, Volume 76, Issue 3, pp 373-394
Date: 23 Jun 2011

Univocal Reasoning and Inferential Presuppositions

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Abstract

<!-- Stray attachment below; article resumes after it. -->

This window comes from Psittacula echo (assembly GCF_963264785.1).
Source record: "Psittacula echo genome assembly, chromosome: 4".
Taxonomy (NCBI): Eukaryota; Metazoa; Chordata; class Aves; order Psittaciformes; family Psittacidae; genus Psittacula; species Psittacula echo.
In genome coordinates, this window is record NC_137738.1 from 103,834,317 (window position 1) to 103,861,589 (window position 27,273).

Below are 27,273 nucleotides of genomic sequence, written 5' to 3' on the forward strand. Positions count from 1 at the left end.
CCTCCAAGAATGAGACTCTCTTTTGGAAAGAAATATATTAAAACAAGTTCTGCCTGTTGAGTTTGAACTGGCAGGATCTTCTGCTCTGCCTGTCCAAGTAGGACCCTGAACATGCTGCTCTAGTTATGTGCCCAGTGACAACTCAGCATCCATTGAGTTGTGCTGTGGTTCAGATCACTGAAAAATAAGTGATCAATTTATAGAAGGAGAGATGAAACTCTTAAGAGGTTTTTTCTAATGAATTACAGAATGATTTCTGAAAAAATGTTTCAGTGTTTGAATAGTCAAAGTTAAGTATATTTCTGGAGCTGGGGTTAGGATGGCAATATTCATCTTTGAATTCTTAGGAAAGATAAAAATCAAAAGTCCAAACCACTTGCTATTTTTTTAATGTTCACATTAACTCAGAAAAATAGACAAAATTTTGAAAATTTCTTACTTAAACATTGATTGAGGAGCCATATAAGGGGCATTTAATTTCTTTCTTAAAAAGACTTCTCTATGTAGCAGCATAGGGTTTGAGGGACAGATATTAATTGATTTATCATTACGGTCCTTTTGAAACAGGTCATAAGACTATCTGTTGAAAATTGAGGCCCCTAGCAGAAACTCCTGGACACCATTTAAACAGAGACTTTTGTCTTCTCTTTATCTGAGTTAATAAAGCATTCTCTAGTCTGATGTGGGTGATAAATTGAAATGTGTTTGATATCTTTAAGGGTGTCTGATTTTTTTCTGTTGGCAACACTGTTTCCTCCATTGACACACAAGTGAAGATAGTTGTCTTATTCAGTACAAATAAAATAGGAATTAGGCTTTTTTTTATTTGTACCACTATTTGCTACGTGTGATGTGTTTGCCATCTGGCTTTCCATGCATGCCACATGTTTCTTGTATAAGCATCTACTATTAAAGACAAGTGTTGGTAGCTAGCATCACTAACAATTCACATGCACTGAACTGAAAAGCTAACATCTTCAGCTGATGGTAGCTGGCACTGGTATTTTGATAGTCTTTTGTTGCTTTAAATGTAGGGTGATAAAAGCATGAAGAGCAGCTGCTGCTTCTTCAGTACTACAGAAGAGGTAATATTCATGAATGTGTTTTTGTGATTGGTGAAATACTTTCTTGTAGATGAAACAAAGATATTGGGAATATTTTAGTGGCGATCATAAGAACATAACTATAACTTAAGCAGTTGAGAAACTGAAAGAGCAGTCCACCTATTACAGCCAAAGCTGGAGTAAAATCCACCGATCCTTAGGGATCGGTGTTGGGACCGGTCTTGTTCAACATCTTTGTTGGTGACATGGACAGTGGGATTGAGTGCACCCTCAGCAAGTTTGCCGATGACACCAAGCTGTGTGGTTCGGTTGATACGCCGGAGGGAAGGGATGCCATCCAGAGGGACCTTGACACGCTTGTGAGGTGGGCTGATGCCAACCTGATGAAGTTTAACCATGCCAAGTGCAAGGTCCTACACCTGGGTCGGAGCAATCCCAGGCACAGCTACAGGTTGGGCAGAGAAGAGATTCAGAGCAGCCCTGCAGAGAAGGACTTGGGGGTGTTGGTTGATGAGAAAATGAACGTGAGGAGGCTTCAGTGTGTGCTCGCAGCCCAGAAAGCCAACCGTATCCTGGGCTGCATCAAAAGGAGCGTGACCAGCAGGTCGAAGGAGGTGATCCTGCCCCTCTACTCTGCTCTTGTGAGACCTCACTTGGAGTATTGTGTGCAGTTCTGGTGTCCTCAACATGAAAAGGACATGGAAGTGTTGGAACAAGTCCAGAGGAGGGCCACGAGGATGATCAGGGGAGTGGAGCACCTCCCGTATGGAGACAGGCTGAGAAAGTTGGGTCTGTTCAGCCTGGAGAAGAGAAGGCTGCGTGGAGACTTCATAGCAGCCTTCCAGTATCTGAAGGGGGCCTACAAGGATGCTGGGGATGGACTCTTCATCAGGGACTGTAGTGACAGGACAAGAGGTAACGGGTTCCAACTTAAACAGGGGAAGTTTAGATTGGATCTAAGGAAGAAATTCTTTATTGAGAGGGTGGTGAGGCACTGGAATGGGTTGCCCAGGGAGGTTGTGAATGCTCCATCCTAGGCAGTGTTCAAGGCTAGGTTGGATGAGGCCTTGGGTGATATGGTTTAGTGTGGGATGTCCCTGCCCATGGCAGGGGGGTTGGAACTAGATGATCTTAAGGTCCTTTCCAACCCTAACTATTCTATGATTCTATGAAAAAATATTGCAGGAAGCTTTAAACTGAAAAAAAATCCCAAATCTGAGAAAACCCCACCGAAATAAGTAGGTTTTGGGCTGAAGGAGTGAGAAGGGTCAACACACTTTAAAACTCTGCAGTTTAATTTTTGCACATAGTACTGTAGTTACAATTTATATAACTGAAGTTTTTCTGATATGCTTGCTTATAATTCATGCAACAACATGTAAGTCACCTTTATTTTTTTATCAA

I pursue an answer to the psychological question “what is it for S to presuppose that p?” I will not attempt a general answer. Rather, I will explore a particular kind of presuppositions that are constituted by the mental act of reasoning: Inferential presuppositions. Indeed, I will consider a specific kind of inferential presuppositions—one that is constituted by a specific reasoning competence: The univocality competence. Roughly, this is the competence that reliably governs the univocal thought-components’ operation as univocal in a line of reasoning. I will argue that the exercise of this reasoning competence constitutes certain inferential presuppositions. More specifically, I outline a conception of an inferential presupposition as a non-attitudinal but genuinely psychological and rationally committing relation that holds between a reasoner and a proposition. Thus, inferential presuppositions may be distinguished from tacit or standing attitudes that function as premise-beliefs in reasoning. Likewise inferential presuppositions may be distinguished from other kinds of presuppositions. In conclusion, I note some features of inferential presuppositions that bear on the epistemology of inference.